The new video app from Comcast, Stream TV, won’t count against the infamous 300 GB monthly data cap that was recently instituted by Comcast. This means that viewers will be able to watch as much TV as they want without having to worry about a limit.
However, critics are still attacking the program, saying that it is a potential violation of net neutrality. Based on the net neutrality principle, all web traffic has to be treated equally. Since different rules would be applied to the content of Stream TV, many are saying that this does not fall in line with this required policy.
Some people believe that Comcast is unfairly using the net neutrality principle to bring customers to their Stream TV app instead of other streaming services like Netflix. While Stream TV won’t count against the 300 GB data limit, other services still will. This could convince some customers to use Stream TV instead of competitors.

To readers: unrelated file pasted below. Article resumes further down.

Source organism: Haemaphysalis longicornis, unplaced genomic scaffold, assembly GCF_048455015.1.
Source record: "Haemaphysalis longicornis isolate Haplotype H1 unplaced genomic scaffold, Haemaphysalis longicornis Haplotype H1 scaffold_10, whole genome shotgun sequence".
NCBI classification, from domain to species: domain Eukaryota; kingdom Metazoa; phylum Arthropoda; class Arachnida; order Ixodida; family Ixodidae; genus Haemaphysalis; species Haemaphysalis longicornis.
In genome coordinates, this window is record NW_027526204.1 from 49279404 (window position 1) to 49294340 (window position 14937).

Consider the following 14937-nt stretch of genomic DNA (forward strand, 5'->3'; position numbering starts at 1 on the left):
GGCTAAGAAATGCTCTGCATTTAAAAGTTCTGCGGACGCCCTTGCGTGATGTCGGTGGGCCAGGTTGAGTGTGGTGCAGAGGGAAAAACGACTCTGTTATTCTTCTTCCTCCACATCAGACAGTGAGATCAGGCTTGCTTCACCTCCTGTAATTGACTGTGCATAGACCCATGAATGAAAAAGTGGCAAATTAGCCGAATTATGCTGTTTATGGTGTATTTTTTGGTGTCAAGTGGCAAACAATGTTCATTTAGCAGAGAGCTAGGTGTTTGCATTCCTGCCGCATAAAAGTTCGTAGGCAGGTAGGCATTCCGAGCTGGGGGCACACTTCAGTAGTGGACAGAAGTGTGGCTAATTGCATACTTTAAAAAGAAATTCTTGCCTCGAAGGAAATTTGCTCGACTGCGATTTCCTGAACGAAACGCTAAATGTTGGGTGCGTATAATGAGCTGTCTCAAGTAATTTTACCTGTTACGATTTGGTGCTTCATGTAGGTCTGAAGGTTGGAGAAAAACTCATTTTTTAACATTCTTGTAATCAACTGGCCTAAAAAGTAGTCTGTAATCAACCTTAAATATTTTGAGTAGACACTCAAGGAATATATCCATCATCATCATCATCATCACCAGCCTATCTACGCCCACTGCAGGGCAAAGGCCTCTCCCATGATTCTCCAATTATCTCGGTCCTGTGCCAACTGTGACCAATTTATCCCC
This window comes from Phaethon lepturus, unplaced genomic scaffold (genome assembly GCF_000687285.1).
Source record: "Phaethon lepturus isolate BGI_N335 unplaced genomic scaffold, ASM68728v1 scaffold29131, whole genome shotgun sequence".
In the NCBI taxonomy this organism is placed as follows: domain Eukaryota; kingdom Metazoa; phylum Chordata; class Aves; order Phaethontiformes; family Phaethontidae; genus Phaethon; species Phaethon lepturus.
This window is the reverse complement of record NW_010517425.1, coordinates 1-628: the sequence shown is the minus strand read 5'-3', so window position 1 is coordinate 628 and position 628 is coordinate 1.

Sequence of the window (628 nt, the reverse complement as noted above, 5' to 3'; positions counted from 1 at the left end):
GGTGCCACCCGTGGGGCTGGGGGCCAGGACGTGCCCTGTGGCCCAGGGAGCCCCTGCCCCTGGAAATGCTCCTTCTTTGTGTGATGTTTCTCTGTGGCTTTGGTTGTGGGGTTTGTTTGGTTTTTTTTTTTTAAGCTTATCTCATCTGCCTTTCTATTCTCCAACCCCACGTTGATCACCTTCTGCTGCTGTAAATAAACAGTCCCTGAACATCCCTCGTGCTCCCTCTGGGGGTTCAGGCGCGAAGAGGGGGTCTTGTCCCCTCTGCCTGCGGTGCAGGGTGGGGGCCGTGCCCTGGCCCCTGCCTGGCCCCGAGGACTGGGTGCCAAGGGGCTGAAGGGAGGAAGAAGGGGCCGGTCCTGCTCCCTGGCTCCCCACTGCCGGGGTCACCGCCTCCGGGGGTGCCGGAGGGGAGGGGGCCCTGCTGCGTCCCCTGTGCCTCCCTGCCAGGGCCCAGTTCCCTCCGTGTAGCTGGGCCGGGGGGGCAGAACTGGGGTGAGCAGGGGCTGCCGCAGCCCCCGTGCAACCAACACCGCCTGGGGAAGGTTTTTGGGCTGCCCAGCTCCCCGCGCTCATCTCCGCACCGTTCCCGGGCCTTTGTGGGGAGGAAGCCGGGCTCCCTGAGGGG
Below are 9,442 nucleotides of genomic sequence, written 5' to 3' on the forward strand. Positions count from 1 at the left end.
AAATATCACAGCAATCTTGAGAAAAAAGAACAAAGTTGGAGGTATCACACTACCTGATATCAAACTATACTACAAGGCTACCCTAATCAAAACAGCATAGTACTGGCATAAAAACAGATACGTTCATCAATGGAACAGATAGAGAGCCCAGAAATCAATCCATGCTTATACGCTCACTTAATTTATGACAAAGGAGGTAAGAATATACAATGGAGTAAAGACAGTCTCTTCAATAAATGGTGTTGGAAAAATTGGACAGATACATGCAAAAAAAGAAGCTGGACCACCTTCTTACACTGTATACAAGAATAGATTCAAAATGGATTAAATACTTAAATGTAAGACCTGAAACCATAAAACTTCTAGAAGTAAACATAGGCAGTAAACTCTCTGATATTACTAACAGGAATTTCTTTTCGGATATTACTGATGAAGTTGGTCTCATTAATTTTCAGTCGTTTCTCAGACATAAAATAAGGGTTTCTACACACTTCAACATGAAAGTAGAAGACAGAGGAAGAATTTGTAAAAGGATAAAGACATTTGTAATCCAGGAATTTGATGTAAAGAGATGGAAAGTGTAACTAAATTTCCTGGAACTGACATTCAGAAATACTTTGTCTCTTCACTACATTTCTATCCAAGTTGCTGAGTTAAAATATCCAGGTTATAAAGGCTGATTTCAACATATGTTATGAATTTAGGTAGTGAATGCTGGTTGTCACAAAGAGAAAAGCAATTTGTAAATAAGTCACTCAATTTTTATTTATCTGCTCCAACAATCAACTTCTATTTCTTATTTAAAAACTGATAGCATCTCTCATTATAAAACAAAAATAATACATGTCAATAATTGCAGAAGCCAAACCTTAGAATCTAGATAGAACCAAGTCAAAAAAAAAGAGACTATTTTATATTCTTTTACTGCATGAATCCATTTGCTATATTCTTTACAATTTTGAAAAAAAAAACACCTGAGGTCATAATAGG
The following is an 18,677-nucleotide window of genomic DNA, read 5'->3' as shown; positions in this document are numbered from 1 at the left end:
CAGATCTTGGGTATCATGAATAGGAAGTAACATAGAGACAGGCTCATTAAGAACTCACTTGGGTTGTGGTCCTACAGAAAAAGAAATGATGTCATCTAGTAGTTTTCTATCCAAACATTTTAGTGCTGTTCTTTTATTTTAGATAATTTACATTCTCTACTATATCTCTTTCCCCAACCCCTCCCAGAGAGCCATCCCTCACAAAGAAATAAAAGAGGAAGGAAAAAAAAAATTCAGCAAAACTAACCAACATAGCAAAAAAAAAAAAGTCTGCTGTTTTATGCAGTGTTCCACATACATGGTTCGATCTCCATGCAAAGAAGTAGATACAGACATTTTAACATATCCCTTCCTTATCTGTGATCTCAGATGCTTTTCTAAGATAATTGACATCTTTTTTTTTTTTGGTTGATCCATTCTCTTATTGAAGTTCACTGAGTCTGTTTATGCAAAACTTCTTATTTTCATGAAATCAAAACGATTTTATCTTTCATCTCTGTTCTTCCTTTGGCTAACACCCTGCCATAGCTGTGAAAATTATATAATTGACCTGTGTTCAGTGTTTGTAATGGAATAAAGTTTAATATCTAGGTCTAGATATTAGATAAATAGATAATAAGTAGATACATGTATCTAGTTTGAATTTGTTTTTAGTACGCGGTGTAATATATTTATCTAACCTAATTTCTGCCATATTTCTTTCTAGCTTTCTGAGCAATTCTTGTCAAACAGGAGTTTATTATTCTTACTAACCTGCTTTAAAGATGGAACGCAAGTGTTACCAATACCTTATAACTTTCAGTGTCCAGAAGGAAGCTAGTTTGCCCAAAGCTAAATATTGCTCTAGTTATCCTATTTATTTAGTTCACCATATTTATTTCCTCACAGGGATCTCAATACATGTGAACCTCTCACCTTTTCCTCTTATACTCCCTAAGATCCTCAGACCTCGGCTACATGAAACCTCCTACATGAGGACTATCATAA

However, the net neutrality rules might not even apply to Stream TV. This is because Stream TV represents “cable video service” and not streamed internet service. Net neutrality does not apply to cable television. If Comcast can convince the Federal Communications Commission (FCC) that Stream TV is cable and not internet, then the cable and internet provider would very likely be able to get away with this.
Some people believe that companies like Comcast shouldn’t be allowed to offer unlimited streaming packages such as this. They say that it gives Comcast an unfair advantage in the market place, and it creates major barriers to entry for smaller companies.
Since Comcast controls both the internet and the cable market, it can essentially force other streaming services to abide by its data caps, while Comcast themselves can work around the issue. This could realistically lead to antitrust violations for Comcast.
Meanwhile, FCC Chairman Tom Wheeler says that the internet and streaming services should promote competition and innovation. This measure by Comcast would be against both principles. For now, representatives of the FCC say that the agency is reviewing the situation.